What many expected to begin with a bang ended with a fizzle. The 62nd plenary meeting of the International Whaling Commission (IWC) started today with one thing on everyone’s mind: whether the future of the IWC means the adoption of a proposal to legalize commercial whaling. But here’s the catch – the Commission didn’t actually talk about the proposal. Instead, the Commission talked about the need to privately talk about it.
The meeting kicked off with an opening ceremony featuring traditional Moroccan music and dance. The deputy mayor of Agadir welcomed the IWC to Morocco, followed by a statement by the Minister of Agriculture and Marine Fisheries. After the opening ceremony, the Vice Chair of the IWC – the Chair is ill and could not attend – welcomed the IWC and promptly recessed the Commission for a half hour coffee break. After the break, the IWC addressed administrative matters. The Chair then called for a two day recess so that countries could meet in private to negotiate a deal.
While the Chair acknowledged that suspending the plenary meeting is “certainly unusual,” the Commissioners decided that it is an “essential approach” to negotiate a consensus decision.
But the IWC has already conducted two years of secret negotiations – closed to civil society participation or any other oversight – aimed at reaching a deal. To continue these private negotiations at a plenary meeting contravenes the ideals of participatory democracy and transparency.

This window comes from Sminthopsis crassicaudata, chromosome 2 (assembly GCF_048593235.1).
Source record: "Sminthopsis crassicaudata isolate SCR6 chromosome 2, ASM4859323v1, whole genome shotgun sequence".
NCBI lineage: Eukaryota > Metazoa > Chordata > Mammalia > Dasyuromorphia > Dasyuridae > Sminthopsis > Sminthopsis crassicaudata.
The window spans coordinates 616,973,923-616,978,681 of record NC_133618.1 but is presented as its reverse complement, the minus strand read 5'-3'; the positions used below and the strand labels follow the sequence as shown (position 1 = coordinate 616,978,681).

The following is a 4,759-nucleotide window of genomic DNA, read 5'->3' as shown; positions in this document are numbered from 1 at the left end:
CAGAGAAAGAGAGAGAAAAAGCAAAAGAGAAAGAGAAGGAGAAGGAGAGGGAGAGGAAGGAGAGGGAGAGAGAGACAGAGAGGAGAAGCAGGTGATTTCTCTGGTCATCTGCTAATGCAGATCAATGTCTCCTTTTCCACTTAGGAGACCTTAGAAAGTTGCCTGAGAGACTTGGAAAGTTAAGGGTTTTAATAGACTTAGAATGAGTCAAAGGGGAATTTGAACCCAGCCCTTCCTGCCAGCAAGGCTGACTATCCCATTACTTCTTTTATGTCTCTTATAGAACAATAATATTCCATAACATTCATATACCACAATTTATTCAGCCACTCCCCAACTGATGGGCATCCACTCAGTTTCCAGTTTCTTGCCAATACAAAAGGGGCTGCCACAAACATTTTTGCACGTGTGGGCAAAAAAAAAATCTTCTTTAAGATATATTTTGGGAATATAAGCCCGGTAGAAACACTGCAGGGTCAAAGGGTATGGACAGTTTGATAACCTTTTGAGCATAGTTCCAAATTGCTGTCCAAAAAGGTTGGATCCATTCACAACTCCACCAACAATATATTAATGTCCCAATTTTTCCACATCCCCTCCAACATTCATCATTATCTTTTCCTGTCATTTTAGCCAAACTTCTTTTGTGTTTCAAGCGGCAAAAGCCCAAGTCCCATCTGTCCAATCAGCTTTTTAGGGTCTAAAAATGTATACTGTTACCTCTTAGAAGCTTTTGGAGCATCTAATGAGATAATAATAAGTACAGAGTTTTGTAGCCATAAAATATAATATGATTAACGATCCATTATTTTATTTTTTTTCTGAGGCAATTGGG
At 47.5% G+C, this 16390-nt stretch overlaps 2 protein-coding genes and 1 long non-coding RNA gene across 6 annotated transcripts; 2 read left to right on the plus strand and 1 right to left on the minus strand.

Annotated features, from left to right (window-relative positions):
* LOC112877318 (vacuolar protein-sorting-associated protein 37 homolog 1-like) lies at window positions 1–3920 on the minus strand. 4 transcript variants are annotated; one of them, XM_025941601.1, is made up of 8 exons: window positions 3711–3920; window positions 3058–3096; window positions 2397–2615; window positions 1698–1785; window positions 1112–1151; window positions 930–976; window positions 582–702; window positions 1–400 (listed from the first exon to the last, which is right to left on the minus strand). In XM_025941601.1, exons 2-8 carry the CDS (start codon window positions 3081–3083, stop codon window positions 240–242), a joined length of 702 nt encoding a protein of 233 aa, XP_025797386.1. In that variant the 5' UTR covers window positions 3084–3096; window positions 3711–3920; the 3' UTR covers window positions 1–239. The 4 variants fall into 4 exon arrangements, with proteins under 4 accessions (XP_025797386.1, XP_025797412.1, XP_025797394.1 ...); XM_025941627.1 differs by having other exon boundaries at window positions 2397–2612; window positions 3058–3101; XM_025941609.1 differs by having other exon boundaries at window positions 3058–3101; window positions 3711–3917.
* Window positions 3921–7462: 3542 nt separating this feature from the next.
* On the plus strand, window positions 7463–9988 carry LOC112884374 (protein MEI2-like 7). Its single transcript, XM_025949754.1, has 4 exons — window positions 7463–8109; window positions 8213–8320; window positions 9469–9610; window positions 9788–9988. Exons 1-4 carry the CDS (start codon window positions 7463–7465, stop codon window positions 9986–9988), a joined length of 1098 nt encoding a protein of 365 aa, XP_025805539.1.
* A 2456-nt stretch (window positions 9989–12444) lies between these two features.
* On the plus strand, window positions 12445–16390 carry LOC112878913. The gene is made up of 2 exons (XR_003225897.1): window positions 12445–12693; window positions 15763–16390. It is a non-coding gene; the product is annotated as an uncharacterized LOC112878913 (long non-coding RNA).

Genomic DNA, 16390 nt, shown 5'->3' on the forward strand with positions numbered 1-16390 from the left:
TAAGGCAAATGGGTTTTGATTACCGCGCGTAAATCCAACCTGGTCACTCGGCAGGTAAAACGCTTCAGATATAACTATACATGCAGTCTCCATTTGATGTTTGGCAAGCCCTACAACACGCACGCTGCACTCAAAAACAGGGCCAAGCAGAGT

The Chair asked the room to “trust that we will seek a very positive outcome.” Unfortunately, trust is in short supply at the IWC. The Commission has been plagued for years of allegations of corruption and bribery. The latest allegations appeared in yesterday’s London Times, which reported that Japan paid for the airfare and luxury hotel bills for the IWC Delegates of six countries, including IWC Vice-Chair Anthony Liverpool.
These allegations simply underscore the need for credibility within the IWC. And credibility is nurtured by openness and transparency – not closed door meetings. I will continue to blog with any new developments and will certainly write once the plenary meeting resumes on Wednesday.